Systems Engineering Seminar

Lessons for Constellation from HST:
Adapting Human Spaceflight Vehicles to Achieve Multiple Goals in Space

Presented by:
Harley Thronson,
Associate Director for Advanced Concepts and Planning
Science and Exploration Directorate, NASA GSFC

February 5, 2008, 1:00 p.m.
Building 3 Auditorium

Lessons for Constellation from HST:
Adapting Human Spaceflight Vehicles to Achieve Multiple Goals in Space

Not long after the development of major elements of the Apollo program in the mid-1960's, engineers, managers, and scientists began to explore how those elements might be adapted to achieve additional priority national goals in space. Perhaps the best-known of these activities was the Apollo Applications Program, which in 1965 designed a modified lunar module that would permit astronaut-tended solar and astronomical observations in low Earth orbit. Although never flown, many of the concepts evolved into Skylab, humanity's first space station. It was also arguably the most successful early demonstration of using astronauts and augmented human spaceflight hardware to achieve major goals in space that were not originally considered. Similarly almost a decade later, engineers and scientists who recognized possibilities of the Space Shuttle advocated for additional capabilities not originally intended for the mission. In turn, these early initiatives eventually made possible missions such as HST servicing, which probably remains the most publicly appealing and scientifically productive application of astronauts.

In this presentation, I will summarize these early efforts to extend the application of human spaceflight vehicles and the lessons that might be drawn for current elements of the Constellation program. I will discuss some of the concepts that have been proposed to use Ares launch vehicles and the Orion Crew Exploration Vehicle to accomplish major national science goals in space in addition to replacing the Space Shuttle and returning humans to the lunar surface.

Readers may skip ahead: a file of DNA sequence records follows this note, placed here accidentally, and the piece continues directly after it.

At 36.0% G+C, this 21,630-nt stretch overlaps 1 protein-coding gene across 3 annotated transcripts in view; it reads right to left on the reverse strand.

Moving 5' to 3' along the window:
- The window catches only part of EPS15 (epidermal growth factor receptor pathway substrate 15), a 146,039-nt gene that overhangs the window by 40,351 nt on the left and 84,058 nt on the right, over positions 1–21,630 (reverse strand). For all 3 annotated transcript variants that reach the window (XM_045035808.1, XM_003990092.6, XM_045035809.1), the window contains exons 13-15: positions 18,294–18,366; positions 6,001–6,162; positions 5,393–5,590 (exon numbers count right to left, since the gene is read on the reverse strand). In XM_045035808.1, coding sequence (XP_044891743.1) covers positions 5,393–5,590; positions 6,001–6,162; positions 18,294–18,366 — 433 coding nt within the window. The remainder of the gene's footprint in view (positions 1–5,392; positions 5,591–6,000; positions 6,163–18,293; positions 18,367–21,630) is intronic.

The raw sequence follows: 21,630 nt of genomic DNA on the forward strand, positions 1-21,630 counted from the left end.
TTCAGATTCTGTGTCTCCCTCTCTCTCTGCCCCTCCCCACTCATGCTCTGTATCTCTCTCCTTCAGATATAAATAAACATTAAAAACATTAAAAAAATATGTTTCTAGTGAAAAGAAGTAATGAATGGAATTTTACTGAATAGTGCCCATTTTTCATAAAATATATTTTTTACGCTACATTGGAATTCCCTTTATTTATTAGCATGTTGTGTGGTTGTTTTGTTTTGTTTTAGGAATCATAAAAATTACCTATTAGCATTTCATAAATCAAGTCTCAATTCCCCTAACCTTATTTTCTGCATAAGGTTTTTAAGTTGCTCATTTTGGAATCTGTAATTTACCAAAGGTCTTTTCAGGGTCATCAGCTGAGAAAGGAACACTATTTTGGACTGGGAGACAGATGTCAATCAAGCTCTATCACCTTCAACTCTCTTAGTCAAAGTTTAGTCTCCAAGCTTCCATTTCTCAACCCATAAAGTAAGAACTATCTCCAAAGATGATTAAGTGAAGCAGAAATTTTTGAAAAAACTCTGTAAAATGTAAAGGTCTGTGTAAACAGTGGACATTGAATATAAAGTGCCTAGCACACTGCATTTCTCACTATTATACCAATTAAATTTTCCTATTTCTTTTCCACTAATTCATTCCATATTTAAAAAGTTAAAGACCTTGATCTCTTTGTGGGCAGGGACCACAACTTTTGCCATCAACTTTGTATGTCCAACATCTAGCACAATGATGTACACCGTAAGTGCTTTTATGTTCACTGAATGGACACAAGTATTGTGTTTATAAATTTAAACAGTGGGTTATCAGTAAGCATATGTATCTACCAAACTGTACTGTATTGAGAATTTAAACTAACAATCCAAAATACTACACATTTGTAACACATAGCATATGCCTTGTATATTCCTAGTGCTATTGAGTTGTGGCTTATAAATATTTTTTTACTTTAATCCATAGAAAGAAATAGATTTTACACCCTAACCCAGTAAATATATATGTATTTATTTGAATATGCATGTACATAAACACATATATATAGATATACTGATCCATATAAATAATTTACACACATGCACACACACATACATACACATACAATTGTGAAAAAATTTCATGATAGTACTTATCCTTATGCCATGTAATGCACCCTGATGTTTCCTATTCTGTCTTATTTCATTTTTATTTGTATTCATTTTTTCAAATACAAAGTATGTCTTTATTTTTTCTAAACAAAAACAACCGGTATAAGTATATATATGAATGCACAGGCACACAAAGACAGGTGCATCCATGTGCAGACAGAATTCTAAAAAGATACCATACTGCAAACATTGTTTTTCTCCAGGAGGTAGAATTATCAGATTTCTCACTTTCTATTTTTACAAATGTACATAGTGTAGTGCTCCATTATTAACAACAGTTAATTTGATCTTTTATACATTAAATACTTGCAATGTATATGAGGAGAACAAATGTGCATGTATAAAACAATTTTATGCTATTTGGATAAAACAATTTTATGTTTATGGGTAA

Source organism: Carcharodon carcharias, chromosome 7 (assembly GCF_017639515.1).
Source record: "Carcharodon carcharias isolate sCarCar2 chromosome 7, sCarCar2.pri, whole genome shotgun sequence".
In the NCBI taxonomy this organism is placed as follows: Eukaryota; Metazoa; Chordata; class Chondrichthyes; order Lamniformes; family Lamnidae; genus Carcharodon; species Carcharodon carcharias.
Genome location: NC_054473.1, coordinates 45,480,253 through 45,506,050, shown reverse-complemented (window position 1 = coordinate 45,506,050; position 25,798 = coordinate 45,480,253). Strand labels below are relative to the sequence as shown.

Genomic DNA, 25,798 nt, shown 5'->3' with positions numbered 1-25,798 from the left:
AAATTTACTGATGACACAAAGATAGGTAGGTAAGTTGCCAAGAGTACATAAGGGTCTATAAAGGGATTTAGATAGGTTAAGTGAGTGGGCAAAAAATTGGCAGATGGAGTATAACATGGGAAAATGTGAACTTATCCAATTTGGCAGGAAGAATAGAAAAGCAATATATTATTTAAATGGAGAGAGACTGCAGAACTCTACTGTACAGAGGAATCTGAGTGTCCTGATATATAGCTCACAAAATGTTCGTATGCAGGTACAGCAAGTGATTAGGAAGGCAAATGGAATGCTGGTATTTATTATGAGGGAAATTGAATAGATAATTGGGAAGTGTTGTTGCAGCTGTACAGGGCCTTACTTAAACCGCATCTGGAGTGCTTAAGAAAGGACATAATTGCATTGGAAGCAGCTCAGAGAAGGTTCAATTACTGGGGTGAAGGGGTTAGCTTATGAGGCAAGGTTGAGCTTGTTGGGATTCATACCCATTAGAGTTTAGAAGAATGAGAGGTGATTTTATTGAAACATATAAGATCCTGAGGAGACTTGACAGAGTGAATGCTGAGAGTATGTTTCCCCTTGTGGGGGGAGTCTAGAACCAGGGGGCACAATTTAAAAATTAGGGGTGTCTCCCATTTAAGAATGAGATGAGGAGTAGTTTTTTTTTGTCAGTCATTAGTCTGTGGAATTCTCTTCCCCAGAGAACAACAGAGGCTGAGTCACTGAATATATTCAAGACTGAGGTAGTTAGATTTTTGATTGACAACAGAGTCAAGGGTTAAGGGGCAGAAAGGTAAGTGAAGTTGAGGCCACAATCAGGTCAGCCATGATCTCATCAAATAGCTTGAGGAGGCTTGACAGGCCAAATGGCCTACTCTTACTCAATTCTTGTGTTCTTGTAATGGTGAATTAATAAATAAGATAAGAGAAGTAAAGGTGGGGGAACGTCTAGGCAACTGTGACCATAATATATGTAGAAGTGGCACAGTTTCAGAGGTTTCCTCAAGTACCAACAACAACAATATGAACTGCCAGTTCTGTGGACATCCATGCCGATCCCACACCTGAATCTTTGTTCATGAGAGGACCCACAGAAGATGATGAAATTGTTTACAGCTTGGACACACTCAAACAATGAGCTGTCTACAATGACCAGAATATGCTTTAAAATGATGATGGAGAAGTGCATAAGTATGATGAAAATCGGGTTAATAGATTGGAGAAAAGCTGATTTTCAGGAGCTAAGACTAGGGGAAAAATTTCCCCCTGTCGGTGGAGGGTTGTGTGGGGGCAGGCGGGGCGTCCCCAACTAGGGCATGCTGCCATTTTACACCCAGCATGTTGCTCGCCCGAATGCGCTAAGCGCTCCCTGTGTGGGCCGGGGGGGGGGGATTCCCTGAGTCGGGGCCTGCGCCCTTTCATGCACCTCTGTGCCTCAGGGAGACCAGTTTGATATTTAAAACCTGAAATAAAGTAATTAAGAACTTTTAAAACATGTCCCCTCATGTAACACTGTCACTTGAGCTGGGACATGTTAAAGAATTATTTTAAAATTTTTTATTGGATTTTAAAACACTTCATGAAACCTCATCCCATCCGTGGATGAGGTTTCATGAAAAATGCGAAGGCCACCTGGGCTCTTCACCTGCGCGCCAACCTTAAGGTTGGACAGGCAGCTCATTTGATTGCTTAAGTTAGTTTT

Photo of Harly Thronson Dr. Thronson’s responsibilities include identification, assessment, and advocacy for advanced human/robotic programs at NASA Goddard Space Flight Center in coordination with other NASA Centers and industry.

Previously, while working at NASA HQ, he was responsible for selection and development of advanced technologies that will significantly enhance future science missions such as large astronomical observatories in space and robotic missions to Mars, other planets, and the Moon. He has also served as the program scientist for the Hubble Space Telescope (HST), the Spitzer Space Telescope (SIRTF), and the James Webb Space Telescope (JWST). Over the past few years, he has served as senior scientist on a variety of long-range planning activities and led NASA HQ teams that developed science and technology priorities for President George Bush’s Vision for Space Exploration.

Dr. Thronson received his Ph.D. in astrophysics in 1978 from the University of Chicago and has been a faculty member and on the senior staff of the Universities of Arizona and Wyoming, and the Royal Observatory, Edinburgh. He has published more than 100 research papers and co-edited 11 books.



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